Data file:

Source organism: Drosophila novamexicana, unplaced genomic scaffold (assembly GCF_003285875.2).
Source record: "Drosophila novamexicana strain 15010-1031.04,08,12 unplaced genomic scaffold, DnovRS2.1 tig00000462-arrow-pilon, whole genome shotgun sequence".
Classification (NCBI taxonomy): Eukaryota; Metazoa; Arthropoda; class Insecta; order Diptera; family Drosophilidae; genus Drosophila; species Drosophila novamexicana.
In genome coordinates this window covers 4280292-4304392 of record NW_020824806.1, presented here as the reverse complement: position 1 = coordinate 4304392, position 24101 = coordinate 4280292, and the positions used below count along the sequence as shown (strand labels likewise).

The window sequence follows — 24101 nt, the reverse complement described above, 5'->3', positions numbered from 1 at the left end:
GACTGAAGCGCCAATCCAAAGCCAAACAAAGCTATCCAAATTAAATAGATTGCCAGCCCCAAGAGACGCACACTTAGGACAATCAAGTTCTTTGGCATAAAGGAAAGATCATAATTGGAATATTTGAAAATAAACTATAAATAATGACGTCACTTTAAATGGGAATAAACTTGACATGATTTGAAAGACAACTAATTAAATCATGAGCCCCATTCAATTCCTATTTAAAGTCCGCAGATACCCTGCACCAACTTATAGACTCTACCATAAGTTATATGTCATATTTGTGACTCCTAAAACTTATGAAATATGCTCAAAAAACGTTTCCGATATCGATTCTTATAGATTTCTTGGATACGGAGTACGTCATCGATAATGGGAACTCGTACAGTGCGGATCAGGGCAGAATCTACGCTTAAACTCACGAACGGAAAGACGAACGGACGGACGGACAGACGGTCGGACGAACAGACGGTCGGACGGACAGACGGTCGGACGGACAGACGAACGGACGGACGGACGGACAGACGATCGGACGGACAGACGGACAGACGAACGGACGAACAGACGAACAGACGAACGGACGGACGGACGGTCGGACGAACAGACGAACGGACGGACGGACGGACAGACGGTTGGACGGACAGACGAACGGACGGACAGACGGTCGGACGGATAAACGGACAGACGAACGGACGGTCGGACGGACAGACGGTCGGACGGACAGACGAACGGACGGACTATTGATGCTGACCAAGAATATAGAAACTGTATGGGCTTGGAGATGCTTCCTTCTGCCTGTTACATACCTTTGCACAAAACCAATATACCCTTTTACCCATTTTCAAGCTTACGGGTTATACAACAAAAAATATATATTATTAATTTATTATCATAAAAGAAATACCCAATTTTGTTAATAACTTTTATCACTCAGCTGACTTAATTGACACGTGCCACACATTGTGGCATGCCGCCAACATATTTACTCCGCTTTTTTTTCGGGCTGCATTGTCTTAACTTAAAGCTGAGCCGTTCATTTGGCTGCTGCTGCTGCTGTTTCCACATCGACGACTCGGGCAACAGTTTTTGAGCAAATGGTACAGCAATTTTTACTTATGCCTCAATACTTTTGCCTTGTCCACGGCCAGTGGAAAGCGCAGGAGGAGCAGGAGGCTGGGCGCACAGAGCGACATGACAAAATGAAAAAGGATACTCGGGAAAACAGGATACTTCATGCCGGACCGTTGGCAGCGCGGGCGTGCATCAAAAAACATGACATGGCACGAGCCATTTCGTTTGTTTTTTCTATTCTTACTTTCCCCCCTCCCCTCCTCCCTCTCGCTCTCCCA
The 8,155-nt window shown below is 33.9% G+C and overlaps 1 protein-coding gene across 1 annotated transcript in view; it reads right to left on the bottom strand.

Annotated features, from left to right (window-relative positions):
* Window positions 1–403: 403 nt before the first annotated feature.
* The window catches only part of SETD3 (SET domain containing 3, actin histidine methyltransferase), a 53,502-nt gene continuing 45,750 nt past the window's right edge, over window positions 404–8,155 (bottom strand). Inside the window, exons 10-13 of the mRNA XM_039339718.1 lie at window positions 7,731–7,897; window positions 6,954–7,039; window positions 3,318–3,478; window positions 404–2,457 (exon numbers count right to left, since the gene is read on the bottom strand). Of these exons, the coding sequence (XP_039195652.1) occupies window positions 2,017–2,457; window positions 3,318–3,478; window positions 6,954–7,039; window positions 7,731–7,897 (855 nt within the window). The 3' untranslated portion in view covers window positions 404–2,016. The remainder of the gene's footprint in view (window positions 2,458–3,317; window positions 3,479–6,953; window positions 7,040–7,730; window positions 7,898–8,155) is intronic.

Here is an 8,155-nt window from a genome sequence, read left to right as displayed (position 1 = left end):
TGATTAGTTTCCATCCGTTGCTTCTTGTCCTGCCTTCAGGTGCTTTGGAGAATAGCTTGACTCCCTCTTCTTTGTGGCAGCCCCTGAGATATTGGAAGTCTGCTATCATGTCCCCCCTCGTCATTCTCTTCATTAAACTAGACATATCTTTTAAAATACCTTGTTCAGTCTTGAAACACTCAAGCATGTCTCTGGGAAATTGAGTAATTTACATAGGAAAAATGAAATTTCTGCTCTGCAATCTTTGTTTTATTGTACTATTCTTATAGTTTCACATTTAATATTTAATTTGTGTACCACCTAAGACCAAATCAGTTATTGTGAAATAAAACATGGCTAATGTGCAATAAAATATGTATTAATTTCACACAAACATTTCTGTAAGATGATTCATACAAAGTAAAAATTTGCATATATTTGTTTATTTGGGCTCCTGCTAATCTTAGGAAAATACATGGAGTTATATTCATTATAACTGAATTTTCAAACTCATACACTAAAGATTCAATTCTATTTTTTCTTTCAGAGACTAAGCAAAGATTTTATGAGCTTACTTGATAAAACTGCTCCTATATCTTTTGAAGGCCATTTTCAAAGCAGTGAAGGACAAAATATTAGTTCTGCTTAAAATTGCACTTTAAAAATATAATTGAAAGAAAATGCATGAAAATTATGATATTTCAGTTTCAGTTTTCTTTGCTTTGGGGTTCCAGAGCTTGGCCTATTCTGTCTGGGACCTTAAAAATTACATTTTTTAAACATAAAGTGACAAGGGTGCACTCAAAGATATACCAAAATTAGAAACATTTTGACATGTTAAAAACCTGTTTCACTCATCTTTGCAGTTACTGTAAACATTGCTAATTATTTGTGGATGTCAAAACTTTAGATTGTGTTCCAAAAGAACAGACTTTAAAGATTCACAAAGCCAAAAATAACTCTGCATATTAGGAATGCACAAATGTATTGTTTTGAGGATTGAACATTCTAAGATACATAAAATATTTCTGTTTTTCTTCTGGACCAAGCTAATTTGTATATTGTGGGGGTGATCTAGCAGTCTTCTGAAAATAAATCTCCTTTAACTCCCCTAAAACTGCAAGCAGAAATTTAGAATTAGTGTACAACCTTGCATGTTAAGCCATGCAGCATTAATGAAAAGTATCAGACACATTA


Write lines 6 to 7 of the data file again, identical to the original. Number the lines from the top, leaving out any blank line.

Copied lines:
GACTGAAGCGCCAATCCAAAGCCAAACAAAGCTATCCAAATTAAATAGATTGCCAGCCCCAAGAGACGCACACTTAGGACAATCAAGTTCTTTGGCATAAAGGAAAGATCATAATTGGAATATTTGAAAATAAACTATAAATAATGACGTCACTTTAAATGGGAATAAACTTGACATGATTTGAAAGACAACTAATTAAATCATGAGCCCCATTCAATTCCTATTTAAAGTCCGCAGATACCCTGCACCAACTTATAGACTCTACCATAAGTTATATGTCATATTTGTGACTCCTAAAACTTATGAAATATGCTCAAAAAACGTTTCCGATATCGATTCTTATAGATTTCTTGGATACGGAGTACGTCATCGATAATGGGAACTCGTACAGTGCGGATCAGGGCAGAATCTACGCTTAAACTCACGAACGGAAAGACGAACGGACGGACGGACAGACGGTCGGACGAACAGACGGTCGGACGGACAGACGGTCGGACGGACAGACGAACGGACGGACGGACGGACAGACGATCGGACGGACAGACGGACAGACGAACGGACGAACAGACGAACAGACGAACGGACGGACGGACGGTCGGACGAACAGACGAACGGACGGACGGACGGACAGACGGTTGGACGGACAGACGAACGGACGGACAGACGGTCGGACGGATAAACGGACAGACGAACGGACGGTCGGACGGACAGACGGTCGGACGGACAGACGAACGGACGGACTATTGATGCTGACCAAGAATATAGAAACTGTATGGGCTTGGAGATGCTTCCTTCTGCCTGTTACATACCTTTGCACAAAACCAATATACCCTTTTACCCATTTTCAAGCTTACGGGTTATACAACAAAAAATATATATTATTAATTTATTATCATAAAAGAAATACCCAATTTTGTTAATAACTTTTATCACTCAGCTGACTTAATTGACACGTGCCACACATTGTGGCATGCCGCCAACATATTTACTCCGCTTTTTTTTCGGGCTGCATTGTCTTAACTTAAAGCTGAGCCGTTCATTTGGCTGCTGCTGCTGCTGTTTCCACATCGACGACTCGGGCAACAGTTTTTGAGCAAATGGTACAGCAATTTTTACTTATGCCTCAATACTTTTGCCTTGTCCACGGCCAGTGGAAAGCGCAGGAGGAGCAGGAGGCTGGGCGCACAGAGCGACATGACAAAATGAAAAAGGATACTCGGGAAAACAGGATACTTCATGCCGGACCGTTGGCAGCGCGGGCGTGCATCAAAAAACATGACATGGCACGAGCCATTTCGTTTGTTTTTTCTATTCTTACTTTCCCCCCTCCCCTCCTCCCTCTCGCTCTCCCA
The 8,155-nt window shown below is 33.9% G+C and overlaps 1 protein-coding gene across 1 annotated transcript in view; it reads right to left on the bottom strand.